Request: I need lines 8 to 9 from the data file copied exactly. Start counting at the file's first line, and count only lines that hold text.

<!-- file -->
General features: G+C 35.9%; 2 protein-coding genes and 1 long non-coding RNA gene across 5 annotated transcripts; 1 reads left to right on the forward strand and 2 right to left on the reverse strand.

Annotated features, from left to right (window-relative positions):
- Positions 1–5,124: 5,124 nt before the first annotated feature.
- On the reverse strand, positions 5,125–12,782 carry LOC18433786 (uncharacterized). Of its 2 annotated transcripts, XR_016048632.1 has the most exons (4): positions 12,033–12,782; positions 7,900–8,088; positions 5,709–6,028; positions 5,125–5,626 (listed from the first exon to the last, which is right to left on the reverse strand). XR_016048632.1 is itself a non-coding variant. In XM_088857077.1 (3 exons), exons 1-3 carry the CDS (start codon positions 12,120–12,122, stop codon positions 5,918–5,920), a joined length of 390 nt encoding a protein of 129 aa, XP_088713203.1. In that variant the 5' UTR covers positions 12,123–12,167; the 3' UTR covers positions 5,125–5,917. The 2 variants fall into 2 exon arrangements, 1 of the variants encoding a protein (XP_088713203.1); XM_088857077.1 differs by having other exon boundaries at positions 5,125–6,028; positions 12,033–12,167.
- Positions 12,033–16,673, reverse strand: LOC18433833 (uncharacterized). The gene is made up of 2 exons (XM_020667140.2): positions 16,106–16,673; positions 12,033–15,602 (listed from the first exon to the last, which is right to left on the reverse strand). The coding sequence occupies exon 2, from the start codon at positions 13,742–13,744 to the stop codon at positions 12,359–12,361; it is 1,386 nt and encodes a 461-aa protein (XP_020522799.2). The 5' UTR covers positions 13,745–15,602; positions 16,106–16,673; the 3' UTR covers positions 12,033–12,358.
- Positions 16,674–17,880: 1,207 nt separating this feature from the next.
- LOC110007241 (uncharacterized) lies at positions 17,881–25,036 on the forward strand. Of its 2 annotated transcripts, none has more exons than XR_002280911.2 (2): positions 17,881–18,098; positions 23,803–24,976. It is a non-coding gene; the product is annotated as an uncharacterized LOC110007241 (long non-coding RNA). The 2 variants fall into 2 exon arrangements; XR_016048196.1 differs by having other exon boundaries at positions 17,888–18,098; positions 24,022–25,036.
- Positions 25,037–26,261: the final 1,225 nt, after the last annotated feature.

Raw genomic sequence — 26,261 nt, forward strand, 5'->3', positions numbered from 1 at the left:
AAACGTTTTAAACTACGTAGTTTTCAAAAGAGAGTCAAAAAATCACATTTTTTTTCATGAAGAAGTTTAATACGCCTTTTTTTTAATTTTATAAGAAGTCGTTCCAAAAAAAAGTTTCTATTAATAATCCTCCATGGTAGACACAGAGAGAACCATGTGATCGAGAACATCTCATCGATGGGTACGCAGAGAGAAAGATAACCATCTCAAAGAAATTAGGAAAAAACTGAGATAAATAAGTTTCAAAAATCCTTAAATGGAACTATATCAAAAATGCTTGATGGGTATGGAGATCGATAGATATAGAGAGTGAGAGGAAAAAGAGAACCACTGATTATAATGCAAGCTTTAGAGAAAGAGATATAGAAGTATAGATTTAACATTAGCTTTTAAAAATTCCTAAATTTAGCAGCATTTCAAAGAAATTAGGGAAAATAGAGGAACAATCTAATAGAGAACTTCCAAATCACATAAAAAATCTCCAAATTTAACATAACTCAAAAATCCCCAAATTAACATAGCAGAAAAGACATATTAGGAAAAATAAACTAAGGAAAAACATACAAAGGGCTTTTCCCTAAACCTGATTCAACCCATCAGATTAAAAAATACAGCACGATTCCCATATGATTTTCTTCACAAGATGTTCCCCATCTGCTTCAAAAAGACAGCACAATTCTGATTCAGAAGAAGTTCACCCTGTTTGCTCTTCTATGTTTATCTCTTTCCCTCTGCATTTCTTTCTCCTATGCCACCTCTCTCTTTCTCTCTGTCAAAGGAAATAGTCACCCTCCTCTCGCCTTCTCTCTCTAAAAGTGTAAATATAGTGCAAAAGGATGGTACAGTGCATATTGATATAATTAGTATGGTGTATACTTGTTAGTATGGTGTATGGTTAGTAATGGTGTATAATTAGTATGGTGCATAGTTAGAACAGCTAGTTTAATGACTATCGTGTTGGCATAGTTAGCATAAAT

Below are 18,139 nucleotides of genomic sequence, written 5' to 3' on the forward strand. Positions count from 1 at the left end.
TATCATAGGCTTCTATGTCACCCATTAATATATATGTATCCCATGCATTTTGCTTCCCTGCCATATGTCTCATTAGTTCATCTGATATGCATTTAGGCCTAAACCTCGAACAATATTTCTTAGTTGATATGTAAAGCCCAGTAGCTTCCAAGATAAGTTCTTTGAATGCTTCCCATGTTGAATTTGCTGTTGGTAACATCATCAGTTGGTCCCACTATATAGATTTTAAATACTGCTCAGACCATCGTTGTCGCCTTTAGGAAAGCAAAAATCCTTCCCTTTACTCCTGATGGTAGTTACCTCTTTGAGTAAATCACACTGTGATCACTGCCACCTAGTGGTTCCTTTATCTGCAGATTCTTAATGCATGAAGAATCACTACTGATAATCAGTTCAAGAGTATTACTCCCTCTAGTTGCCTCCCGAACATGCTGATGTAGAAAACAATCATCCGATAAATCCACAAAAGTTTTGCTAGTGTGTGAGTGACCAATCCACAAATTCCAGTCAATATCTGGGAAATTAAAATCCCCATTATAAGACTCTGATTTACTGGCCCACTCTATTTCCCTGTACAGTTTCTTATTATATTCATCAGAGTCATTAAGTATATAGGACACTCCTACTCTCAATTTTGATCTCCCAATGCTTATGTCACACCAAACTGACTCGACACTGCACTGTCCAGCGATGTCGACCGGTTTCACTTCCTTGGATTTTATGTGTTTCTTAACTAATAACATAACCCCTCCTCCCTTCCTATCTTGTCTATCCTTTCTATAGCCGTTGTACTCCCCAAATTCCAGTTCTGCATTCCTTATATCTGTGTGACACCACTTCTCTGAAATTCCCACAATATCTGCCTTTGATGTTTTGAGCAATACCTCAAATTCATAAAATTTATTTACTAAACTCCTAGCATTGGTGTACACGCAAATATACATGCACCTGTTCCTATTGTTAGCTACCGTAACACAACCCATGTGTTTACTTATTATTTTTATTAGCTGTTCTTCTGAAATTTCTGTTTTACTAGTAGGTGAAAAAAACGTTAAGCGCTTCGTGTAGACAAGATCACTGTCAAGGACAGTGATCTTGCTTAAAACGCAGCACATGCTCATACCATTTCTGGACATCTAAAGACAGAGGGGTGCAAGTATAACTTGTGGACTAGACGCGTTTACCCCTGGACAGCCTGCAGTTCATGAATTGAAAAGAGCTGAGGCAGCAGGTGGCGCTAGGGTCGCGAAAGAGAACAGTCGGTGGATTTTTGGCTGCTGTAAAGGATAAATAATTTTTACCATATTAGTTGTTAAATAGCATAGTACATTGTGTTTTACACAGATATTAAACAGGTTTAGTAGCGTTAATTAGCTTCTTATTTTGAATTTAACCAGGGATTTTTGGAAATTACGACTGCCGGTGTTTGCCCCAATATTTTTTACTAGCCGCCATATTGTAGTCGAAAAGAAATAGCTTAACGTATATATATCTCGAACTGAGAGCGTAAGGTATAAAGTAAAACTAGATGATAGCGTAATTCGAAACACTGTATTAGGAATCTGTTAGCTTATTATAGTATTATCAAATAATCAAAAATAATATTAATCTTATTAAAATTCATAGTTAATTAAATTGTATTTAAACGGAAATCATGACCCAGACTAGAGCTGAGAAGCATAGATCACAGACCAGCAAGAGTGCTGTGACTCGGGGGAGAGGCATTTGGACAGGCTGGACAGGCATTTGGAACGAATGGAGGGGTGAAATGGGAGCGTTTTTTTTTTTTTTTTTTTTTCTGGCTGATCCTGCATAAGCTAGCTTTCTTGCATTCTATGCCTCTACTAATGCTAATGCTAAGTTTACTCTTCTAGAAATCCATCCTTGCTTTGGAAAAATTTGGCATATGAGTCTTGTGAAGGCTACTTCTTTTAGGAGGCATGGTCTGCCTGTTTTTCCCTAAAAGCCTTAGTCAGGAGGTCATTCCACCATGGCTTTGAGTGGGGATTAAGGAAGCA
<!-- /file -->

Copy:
- Positions 25,037–26,261: the final 1,225 nt, after the last annotated feature.

Raw genomic sequence — 26,261 nt, forward strand, 5'->3', positions numbered from 1 at the left: